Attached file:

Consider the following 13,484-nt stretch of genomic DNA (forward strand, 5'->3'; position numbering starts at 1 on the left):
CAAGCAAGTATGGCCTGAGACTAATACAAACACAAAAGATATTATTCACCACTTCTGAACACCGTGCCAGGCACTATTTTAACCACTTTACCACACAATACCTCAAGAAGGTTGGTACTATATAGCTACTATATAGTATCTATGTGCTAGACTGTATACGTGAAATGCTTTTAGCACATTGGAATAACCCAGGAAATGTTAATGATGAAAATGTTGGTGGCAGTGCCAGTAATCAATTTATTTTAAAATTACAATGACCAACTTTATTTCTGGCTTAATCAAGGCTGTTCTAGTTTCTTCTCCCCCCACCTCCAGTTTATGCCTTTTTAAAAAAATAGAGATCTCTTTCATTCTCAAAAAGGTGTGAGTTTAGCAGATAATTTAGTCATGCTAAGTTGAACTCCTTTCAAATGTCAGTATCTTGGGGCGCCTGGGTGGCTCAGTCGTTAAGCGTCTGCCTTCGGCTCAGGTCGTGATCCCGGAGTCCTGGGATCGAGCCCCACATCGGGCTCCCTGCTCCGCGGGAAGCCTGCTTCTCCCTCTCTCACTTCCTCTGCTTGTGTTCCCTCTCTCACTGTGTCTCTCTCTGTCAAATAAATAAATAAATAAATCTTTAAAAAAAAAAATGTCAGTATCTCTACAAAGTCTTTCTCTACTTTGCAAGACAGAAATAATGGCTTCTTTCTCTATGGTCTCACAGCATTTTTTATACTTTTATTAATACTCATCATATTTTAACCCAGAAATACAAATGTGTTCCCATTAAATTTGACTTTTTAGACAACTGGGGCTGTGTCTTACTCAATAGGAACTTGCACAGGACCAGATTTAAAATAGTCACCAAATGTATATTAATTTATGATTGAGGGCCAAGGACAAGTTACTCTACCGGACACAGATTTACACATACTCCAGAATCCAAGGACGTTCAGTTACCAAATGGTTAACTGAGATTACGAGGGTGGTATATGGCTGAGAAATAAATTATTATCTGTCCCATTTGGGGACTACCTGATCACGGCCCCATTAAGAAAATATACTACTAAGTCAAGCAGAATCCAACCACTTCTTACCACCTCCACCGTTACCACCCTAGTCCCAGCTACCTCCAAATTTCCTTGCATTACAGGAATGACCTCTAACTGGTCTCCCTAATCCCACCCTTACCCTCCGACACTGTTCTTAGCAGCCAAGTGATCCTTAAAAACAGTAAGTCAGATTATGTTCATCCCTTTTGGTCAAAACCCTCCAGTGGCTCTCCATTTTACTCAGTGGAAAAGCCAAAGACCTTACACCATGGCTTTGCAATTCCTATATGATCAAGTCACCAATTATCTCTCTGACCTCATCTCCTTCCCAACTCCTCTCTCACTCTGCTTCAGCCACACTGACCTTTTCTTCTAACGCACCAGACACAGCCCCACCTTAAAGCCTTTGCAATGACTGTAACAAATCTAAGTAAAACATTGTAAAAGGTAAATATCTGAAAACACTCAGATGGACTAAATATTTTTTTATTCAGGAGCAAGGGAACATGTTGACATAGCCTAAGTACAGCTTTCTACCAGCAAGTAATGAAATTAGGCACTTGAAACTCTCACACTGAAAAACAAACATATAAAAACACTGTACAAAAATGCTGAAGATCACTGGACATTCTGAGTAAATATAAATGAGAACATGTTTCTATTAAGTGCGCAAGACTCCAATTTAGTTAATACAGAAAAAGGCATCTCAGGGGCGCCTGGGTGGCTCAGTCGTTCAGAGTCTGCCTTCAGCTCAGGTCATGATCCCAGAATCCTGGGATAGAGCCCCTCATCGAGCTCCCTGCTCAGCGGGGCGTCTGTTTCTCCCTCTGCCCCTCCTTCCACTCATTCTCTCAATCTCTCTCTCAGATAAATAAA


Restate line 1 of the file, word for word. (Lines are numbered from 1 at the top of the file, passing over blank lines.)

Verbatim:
Consider the following 13,484-nt stretch of genomic DNA (forward strand, 5'->3'; position numbering starts at 1 on the left):